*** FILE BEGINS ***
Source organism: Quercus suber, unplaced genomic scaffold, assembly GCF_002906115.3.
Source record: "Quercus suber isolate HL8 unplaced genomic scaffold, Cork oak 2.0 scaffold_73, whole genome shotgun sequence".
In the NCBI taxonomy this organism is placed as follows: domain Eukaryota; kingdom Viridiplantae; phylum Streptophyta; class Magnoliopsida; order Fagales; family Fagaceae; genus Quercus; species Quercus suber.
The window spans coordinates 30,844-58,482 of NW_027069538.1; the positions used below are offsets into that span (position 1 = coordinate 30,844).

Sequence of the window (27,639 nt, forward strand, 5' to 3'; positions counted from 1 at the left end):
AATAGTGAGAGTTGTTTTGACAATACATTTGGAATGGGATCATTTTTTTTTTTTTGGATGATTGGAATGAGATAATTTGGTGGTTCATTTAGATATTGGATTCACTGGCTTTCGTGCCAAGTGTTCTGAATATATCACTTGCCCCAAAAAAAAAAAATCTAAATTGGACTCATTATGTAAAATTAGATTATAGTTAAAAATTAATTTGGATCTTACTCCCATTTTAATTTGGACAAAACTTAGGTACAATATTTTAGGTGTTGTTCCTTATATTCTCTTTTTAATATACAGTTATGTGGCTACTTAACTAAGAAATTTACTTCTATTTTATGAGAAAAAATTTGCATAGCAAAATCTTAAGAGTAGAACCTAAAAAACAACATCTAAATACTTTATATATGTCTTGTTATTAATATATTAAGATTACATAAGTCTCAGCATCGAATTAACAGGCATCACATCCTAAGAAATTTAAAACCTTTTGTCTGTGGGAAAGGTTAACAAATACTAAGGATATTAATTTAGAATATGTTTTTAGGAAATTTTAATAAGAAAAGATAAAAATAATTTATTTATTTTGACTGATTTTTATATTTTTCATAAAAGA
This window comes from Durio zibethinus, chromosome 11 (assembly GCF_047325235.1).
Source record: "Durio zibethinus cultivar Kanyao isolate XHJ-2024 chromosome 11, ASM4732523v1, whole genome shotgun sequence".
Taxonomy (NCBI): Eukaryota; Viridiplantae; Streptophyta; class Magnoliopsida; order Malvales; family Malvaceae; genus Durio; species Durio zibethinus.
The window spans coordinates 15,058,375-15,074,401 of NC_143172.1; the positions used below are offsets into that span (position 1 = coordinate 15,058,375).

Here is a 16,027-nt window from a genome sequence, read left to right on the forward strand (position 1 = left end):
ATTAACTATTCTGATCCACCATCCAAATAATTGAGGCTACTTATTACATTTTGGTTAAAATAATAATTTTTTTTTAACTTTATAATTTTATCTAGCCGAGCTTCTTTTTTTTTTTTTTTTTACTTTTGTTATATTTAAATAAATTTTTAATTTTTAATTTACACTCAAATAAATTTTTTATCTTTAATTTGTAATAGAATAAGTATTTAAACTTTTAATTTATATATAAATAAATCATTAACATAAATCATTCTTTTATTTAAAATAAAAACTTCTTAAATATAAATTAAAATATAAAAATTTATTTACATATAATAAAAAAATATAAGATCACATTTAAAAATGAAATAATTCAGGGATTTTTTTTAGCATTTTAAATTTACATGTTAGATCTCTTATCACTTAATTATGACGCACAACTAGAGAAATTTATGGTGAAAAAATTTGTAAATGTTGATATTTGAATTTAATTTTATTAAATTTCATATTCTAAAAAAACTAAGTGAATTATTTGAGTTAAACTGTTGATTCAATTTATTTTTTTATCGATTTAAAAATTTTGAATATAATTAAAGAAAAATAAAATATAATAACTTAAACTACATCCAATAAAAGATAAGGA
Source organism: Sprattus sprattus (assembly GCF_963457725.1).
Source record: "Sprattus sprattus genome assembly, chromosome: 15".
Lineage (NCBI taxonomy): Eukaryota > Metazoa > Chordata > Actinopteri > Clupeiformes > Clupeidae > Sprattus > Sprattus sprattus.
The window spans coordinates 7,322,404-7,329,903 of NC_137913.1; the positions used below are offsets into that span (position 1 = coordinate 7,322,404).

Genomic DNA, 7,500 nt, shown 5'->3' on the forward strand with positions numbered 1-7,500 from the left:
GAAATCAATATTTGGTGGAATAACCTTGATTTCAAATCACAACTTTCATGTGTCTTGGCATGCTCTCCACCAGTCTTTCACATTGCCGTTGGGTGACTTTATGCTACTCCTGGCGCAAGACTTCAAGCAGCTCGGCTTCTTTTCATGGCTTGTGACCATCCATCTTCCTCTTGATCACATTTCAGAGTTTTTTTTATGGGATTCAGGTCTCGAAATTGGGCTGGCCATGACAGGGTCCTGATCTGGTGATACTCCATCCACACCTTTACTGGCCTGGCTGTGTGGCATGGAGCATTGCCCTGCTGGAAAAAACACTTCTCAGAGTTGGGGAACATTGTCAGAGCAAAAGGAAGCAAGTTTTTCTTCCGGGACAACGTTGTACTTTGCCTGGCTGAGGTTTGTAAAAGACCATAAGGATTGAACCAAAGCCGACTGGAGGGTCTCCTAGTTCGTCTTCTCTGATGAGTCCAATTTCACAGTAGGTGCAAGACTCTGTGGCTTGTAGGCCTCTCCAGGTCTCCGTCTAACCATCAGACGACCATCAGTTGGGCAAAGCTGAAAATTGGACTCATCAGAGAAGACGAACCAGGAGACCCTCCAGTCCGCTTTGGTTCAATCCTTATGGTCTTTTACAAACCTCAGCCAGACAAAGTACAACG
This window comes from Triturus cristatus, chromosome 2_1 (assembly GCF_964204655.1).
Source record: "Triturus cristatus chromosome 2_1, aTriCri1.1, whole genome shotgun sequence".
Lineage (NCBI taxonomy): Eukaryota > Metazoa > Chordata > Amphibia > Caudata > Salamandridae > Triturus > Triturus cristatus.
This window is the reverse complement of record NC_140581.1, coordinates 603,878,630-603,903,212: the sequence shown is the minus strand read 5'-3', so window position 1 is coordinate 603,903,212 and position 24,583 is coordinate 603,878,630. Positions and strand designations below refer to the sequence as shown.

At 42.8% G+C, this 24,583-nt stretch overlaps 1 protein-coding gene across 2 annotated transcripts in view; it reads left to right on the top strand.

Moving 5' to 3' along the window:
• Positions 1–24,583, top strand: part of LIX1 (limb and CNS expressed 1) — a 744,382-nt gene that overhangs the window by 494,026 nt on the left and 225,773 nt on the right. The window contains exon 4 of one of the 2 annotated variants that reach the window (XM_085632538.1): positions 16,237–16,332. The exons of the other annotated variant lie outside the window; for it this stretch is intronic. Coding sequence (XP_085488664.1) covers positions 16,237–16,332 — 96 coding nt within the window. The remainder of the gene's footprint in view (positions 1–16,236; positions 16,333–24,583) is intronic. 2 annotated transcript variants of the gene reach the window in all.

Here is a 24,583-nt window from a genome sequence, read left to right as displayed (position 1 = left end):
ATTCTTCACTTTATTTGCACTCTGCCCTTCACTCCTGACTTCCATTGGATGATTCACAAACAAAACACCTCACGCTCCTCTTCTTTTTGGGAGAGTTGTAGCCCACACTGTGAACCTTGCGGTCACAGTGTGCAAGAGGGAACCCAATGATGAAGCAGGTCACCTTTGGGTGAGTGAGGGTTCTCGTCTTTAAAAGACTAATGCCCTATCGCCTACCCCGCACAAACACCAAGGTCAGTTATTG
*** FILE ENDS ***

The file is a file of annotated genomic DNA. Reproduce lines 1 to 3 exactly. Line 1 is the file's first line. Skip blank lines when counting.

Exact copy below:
Source organism: Quercus suber, unplaced genomic scaffold, assembly GCF_002906115.3.
Source record: "Quercus suber isolate HL8 unplaced genomic scaffold, Cork oak 2.0 scaffold_73, whole genome shotgun sequence".
In the NCBI taxonomy this organism is placed as follows: domain Eukaryota; kingdom Viridiplantae; phylum Streptophyta; class Magnoliopsida; order Fagales; family Fagaceae; genus Quercus; species Quercus suber.